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Archaeometry and Geology
The geological and archaeometrical (mineralogical-geochemical) research performed by the section Geology of the K.U.Leuven at Sagalassos includes several topics in connection to the use of minerals in industrial or craft activity throughout the history of Sagalassos.
The research is focused on the occurrence and efficient use of industrial minerals, for use as primary as well as secondary resources. Archaeometrical studies of artifacts and their raw materials include the characterization and provenance determination of ceramics and clay resources and technology of ceramics production, the characterization and provenance determination of natural building stones in relation to the geology of the territory of the town, the reconstruction of glass production from its secondary raw materials and the characterization of metal production from its primary or secondary raw materials. Next to this research, the composition of restoration mortars for historical buildings is specified and tested for frost resistance and overall quality.
Also a reconstruction of the “geological environment” is made, where industrial minerals, ores and other products are prospected for and their use throughout history is documented. This includes geological mapping and geochemical prospecting.
The techniques and methods applied and evaluated in this research have been used at Sagalassos for more than two decades. Focus is put on petrographical, mineralogical and geochemical techniques, with special emphasis on the use of isotope geochemistry.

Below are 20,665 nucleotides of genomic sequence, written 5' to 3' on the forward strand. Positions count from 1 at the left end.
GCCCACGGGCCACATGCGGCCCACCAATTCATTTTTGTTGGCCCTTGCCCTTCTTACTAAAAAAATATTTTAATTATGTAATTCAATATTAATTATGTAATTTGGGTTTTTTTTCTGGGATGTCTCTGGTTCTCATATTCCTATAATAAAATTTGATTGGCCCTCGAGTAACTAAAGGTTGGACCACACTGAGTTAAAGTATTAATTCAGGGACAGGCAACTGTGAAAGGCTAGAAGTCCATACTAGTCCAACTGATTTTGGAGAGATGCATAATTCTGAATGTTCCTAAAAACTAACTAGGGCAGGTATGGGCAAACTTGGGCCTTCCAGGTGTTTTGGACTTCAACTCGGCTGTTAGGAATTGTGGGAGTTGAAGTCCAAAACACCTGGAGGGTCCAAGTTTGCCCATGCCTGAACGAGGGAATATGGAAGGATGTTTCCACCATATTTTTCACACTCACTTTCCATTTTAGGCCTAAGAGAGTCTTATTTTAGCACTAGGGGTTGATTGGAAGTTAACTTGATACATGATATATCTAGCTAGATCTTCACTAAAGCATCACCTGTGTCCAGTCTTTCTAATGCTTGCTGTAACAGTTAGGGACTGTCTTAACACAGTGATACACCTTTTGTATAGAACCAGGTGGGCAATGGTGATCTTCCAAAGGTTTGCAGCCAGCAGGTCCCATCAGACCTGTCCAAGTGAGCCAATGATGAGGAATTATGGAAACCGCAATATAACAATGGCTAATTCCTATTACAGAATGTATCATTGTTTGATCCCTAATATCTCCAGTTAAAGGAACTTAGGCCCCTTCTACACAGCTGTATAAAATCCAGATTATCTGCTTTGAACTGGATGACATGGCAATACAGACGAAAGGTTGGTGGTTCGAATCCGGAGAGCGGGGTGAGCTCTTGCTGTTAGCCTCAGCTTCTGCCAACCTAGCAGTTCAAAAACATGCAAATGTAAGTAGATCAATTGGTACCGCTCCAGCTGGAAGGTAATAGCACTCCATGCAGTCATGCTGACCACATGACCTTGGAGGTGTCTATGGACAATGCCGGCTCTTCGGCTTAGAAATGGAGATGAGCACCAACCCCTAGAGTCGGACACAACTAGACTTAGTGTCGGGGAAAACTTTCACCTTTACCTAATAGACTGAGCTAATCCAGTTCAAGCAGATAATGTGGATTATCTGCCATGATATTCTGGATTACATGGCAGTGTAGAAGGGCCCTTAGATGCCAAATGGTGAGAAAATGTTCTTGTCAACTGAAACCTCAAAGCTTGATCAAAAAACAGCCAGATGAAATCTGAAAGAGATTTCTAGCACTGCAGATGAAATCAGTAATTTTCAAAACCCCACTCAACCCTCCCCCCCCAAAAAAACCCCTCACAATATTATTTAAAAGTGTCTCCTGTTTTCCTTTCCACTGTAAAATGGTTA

Patrick Degryse studied geology at the K.U.Leuven where he obtained a Ph. D. in 2001 on the archaeometrical study of mineral resources and artifacts in the territory of Sagalassos. He was an A. von Humboldt fellow at the University of Giessen and since 2007 he is Research Professor at the K.U.Leuven. He is vice-director of the Centre for Archaeological Sciences and his main research efforts lie in the field of raw materials research applied to ancient ceramics, glass, metal and building stone, using petrographical and (isotope) geochemical techniques.
Jan Elsen studied geology at the K.U.Leuven where he obtained a Ph.D. in 1988 on the ‘Cation distribution in calcium mordenite and fluorphlogopite’. From 1989 to 2000 he was head of the Laboratory of Microscopy at the Belgian Building Research Institute. In 2000 he became Senior Lecturer at the K.U.Leuven. The main research effort of this laboratory lies in the field of porous building materials.
Philippe Muchez is professor of Geology at the Katholieke Universiteit Leuven. He obtained his Ph.D. at the K.U.Leuven and was a post-doctoral fellow at the University of Liverpool and the University of Amsterdam. In addition to his research on ore deposits and geofluids, he has been undertaken geological surveys at Sagalassos since 1996 focussing on building stones, mineral occurrences, and the study of neotectonics and earthquakes.
Bert Neyt studied geology at the K.U.Leuven and is making a doctoral study on the occurrence and use of clay resources within the territory of Sagalassos.
Dennis Braekmans studied archaeology at the K.U.Leuven and is making a doctoral study on the Iron Age to Hellenistic ceramics of the territory of the town.
Katrijn Dirix studied geology at the K.U.Leuven and is making a doctoral study on ancient human pollution at villa sites on the territory of Sagalassos